ML | Logistic Regression using Python

Prerequisite: Understanding Logistic Regression

User Database – This dataset contains information of users from a companies database. It contains information about UserID, Gender, Age, EstimatedSalary, Purchased. We are using this dataset for predicting that a user will purchase the company’s newly launched product or not.

Data – User_Data



Let’s make the Logistic Regression model, predicting whether a user will purchase the product or not.

Inputing Libraries

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import pandas as pd
import numpy as np
import matplotlib.pyplot as plt

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Loading dataset – User_Data

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dataset = pd.read_csv('...\\User_Data.csv')

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Now, to predict whether a user will purchase the product or not, one needs to find out the relationship between Age and Estimated Salary. Here User ID and Gender are not important factors for finding out this.

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# input
x = dataset.iloc[:, [2, 3]].values
  
# output
y = dataset.iloc[:, 4].values

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Splitting the dataset to train and test. 75% of data is used for training the model and 25% of it is used to test the performance of our model.

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from sklearn.cross_validation import train_test_split
xtrain, xtest, ytrain, ytest = train_test_split(
        x, y, test_size = 0.25, random_state = 0)

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Now, it is very important to perform feature scaling here because Age and Estimated Salary values lie in different ranges. If we don’t scale the features then Estimated Salary feature will dominate Age feature when the model finds the nearest neighbor to a data point in data space.

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from sklearn.preprocessing import StandardScaler
sc_x = StandardScaler()
xtrain = sc_x.fit_transform(xtrain) 
xtest = sc_x.transform(xtest)
  
print (xtrain[0:10, :])

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Output :

[[ 0.58164944 -0.88670699]
 [-0.60673761  1.46173768]
 [-0.01254409 -0.5677824 ]
 [-0.60673761  1.89663484]
 [ 1.37390747 -1.40858358]
 [ 1.47293972  0.99784738]
 [ 0.08648817 -0.79972756]
 [-0.01254409 -0.24885782]
 [-0.21060859 -0.5677824 ]
 [-0.21060859 -0.19087153]]

Here once see that Age and Estimated salary features values are sacled and now there in the -1 to 1. Hence, each feature will contribute equally in decision making i.e. finalizing the hypothesis.

Finally, we are training our Logistic Regression model.

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from sklearn.linear_model import LogisticRegression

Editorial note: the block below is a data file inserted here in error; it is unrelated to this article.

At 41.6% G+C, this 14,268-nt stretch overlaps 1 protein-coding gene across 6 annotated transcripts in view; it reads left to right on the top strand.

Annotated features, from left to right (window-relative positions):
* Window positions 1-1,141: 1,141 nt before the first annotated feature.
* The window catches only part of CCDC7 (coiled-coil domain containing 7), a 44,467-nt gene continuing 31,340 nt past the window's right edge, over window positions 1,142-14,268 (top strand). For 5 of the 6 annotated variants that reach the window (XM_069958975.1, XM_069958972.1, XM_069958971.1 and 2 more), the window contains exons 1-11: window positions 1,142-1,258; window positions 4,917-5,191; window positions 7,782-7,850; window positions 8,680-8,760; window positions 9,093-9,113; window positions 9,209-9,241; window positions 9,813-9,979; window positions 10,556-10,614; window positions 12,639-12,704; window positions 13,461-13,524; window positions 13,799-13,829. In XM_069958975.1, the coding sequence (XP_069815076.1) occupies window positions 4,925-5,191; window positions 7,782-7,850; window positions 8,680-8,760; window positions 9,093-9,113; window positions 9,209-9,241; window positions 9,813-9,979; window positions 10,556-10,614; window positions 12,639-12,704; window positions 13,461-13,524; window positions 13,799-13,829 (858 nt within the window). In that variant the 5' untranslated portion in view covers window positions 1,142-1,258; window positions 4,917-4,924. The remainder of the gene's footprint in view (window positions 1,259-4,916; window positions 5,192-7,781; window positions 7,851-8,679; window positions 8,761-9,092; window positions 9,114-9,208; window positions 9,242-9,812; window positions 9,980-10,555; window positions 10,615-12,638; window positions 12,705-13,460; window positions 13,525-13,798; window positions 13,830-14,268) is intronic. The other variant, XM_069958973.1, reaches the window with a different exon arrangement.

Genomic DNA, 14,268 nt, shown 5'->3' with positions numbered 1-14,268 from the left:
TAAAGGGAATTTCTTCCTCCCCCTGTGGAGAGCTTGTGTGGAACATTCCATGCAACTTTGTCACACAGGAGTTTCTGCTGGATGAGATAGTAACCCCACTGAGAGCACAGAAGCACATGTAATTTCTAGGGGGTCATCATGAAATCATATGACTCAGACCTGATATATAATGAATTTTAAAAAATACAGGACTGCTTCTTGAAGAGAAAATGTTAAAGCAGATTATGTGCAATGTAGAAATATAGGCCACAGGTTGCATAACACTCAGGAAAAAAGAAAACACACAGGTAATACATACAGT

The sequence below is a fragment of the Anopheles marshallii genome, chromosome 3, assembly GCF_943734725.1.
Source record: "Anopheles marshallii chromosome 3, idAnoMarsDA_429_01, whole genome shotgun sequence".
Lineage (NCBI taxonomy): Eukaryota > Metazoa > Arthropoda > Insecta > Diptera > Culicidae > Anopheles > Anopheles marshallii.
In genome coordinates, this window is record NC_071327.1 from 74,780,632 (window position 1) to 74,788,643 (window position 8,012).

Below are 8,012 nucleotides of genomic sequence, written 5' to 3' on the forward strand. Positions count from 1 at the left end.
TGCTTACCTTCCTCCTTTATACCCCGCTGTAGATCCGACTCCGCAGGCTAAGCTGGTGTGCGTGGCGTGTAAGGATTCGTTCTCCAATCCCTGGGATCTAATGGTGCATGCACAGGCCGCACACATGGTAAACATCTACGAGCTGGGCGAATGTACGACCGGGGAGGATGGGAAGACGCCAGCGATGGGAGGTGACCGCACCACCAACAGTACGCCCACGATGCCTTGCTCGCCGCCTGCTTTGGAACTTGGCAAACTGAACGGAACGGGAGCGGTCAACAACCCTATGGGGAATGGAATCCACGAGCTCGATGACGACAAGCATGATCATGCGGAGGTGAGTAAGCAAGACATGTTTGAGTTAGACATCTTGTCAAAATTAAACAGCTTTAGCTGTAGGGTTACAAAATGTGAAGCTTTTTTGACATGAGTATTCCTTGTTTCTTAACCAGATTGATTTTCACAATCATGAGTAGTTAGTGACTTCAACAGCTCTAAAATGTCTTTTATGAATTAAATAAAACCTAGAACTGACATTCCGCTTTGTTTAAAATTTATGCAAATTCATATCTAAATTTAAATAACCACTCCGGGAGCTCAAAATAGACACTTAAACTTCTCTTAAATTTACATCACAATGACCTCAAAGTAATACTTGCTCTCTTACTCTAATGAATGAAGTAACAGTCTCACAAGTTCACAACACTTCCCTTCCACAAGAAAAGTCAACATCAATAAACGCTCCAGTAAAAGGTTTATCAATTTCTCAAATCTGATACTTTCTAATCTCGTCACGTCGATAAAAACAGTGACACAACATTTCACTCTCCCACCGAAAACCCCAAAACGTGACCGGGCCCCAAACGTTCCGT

classifier = LogisticRegression(random_state = 0)
classifier.fit(xtrain, ytrain)

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After training the model, it time to use it to do prediction on testing data.


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y_pred = classifier.predict(xtest)

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Let’s test the performance of our model – Confusion Matrix

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from sklearn.metrics import confusion_matrix
cm = confusion_matrix(ytest, y_pred)
  
print ("Confusion Matrix : \n", cm)

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Output :

Confusion Matrix : 
 [[65  3]
 [ 8 24]]

Out of 100 :
TruePostive + TrueNegative = 65 + 24
FalsePositive + FalseNegative = 3 + 8

Performance measure – Accuracy

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from sklearn.metrics import accuracy_score
print ("Accuracy : ", accuracy_score(ytest, y_pred))

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Output :

Accuracy :  0.89

Visualizing the performance of our model.

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from matplotlib.colors import ListedColormap
X_set, y_set = xtest, ytest
X1, X2 = np.meshgrid(np.arange(start = X_set[:, 0].min() - 1
                               stop = X_set[:, 0].max() + 1, step = 0.01),
                     np.arange(start = X_set[:, 1].min() - 1
                               stop = X_set[:, 1].max() + 1, step = 0.01))
  
plt.contourf(X1, X2, classifier.predict(
             np.array([X1.ravel(), X2.ravel()]).T).reshape(
             X1.shape), alpha = 0.75, cmap = ListedColormap(('red', 'green')))
  
plt.xlim(X1.min(), X1.max())
plt.ylim(X2.min(), X2.max())
  
for i, j in enumerate(np.unique(y_set)):
    plt.scatter(X_set[y_set == j, 0], X_set[y_set == j, 1],
                c = ListedColormap(('red', 'green'))(i), label = j)
      
plt.title('Classifier (Test set)')
plt.xlabel('Age')
plt.ylabel('Estimated Salary')
plt.legend()
plt.show()

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Output :

Analysing the performance measures – accuracy and confusion matrix and the graph, we can clearly say that our model is performing really good.



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